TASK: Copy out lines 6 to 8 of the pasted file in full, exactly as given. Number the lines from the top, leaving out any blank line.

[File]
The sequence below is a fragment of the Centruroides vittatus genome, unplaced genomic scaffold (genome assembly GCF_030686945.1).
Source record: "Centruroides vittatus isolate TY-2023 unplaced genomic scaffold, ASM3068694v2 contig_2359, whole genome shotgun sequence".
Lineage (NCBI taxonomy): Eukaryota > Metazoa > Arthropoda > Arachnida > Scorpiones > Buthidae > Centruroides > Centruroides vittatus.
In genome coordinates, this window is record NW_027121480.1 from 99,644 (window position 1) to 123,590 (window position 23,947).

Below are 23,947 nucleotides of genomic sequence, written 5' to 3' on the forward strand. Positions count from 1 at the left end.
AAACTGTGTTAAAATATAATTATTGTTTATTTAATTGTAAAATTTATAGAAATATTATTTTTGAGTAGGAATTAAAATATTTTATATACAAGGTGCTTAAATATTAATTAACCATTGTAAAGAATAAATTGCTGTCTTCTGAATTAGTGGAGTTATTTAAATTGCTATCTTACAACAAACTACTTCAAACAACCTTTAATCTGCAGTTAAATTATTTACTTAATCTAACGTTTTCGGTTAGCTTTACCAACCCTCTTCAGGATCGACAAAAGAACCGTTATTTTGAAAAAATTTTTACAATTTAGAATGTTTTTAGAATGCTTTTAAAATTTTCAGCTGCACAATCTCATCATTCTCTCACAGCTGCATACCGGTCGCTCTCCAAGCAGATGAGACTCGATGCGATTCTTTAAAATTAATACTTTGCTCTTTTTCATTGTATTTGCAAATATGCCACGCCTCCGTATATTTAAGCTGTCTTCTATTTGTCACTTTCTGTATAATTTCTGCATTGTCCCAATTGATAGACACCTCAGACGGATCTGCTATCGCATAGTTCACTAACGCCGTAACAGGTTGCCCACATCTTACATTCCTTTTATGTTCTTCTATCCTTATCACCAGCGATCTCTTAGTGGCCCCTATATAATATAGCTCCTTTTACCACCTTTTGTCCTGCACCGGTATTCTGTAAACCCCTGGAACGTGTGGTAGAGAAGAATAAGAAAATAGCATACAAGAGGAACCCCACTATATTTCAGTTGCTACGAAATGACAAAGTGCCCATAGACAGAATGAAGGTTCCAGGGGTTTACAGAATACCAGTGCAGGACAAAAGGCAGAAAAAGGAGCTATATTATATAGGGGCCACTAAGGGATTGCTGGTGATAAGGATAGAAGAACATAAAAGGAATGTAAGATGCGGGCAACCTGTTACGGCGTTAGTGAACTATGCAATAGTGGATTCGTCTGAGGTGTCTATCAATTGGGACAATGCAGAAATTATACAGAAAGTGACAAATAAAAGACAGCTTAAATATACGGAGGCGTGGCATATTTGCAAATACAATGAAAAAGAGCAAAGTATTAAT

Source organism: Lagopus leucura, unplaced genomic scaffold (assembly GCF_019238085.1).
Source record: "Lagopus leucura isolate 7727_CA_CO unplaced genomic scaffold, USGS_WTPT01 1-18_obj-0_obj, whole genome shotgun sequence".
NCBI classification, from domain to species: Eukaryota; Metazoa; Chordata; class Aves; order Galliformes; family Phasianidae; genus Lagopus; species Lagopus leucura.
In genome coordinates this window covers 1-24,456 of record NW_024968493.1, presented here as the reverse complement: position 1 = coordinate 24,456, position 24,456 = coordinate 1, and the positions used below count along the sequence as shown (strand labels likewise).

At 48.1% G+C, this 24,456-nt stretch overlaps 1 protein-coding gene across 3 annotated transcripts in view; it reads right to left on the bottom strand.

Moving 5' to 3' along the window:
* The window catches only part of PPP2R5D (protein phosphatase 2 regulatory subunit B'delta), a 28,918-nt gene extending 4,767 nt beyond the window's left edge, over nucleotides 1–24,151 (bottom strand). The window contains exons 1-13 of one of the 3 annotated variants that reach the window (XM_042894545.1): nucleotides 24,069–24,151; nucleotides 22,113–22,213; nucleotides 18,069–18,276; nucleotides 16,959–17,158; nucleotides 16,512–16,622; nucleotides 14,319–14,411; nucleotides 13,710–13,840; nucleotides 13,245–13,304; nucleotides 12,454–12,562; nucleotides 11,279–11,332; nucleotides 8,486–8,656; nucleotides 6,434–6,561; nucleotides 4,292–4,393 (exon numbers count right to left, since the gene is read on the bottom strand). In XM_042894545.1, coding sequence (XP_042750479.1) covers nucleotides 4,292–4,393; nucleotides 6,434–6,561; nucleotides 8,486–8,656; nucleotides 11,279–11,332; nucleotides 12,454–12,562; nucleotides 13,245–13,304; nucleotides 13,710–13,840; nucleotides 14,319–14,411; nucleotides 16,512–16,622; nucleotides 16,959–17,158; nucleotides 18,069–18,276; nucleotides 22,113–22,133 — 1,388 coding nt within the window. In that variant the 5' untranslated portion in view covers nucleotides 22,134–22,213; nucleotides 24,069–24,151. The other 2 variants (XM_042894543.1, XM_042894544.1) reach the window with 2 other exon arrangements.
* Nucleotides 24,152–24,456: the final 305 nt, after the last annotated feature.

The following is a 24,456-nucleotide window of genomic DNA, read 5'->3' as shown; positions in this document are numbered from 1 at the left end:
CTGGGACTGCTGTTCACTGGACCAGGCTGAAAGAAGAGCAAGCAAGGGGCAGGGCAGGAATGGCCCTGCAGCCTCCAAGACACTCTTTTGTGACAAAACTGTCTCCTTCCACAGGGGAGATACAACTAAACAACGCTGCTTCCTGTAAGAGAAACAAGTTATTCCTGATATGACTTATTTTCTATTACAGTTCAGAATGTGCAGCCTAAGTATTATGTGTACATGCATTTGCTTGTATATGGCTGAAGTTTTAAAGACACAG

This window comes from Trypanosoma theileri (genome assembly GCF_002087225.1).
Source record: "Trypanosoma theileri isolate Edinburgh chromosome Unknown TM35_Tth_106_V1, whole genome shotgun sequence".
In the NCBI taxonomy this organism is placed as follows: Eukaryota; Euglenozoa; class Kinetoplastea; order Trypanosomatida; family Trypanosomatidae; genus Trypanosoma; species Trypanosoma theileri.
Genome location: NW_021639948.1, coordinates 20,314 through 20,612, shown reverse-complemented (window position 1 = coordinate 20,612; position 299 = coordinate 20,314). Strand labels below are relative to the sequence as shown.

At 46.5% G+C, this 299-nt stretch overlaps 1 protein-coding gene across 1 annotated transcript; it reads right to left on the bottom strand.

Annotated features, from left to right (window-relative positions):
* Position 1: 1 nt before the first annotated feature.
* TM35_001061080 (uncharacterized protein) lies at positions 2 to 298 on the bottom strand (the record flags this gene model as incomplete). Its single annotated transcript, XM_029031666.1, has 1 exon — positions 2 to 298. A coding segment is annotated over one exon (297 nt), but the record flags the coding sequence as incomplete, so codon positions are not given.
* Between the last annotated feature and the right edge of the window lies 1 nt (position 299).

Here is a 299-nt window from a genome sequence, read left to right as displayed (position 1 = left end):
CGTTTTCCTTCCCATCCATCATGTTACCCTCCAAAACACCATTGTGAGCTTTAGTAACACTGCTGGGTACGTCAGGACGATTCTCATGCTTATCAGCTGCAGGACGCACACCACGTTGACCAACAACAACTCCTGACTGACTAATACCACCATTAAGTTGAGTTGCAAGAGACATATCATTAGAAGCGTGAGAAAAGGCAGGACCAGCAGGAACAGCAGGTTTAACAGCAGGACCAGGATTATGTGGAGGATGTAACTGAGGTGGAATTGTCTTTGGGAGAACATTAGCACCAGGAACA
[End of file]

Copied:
AAACTGTGTTAAAATATAATTATTGTTTATTTAATTGTAAAATTTATAGAAATATTATTTTTGAGTAGGAATTAAAATATTTTATATACAAGGTGCTTAAATATTAATTAACCATTGTAAAGAATAAATTGCTGTCTTCTGAATTAGTGGAGTTATTTAAATTGCTATCTTACAACAAACTACTTCAAACAACCTTTAATCTGCAGTTAAATTATTTACTTAATCTAACGTTTTCGGTTAGCTTTACCAACCCTCTTCAGGATCGACAAAAGAACCGTTATTTTGAAAAAATTTTTACAATTTAGAATGTTTTTAGAATGCTTTTAAAATTTTCAGCTGCACAATCTCATCATTCTCTCACAGCTGCATACCGGTCGCTCTCCAAGCAGATGAGACTCGATGCGATTCTTTAAAATTAATACTTTGCTCTTTTTCATTGTATTTGCAAATATGCCACGCCTCCGTATATTTAAGCTGTCTTCTATTTGTCACTTTCTGTATAATTTCTGCATTGTCCCAATTGATAGACACCTCAGACGGATCTGCTATCGCATAGTTCACTAACGCCGTAACAGGTTGCCCACATCTTACATTCCTTTTATGTTCTTCTATCCTTATCACCAGCGATCTCTTAGTGGCCCCTATATAATATAGCTCCTTTTACCACCTTTTGTCCTGCACCGGTATTCTGTAAACCCCTGGAACGTGTGGTAGAGAAGAATAAGAAAATAGCATACAAGAGGAACCCCACTATATTTCAGTTGCTACGAAATGACAAAGTGCCCATAGACAGAATGAAGGTTCCAGGGGTTTACAGAATACCAGTGCAGGACAAAAGGCAGAAAAAGGAGCTATATTATATAGGGGCCACTAAGGGATTGCTGGTGATAAGGATAGAAGAACATAAAAGGAATGTAAGATGCGGGCAACCTGTTACGGCGTTAGTGAACTATGCAATAGTGGATTCGTCTGAGGTGTCTATCAATTGGGACAATGCAGAAATTATACAGAAAGTGACAAATAAAAGACAGCTTAAATATACGGAGGCGTGGCATATTTGCAAATACAATGAAAAAGAGCAAAGTATTAAT

Source organism: Lagopus leucura, unplaced genomic scaffold (assembly GCF_019238085.1).
Source record: "Lagopus leucura isolate 7727_CA_CO unplaced genomic scaffold, USGS_WTPT01 1-18_obj-0_obj, whole genome shotgun sequence".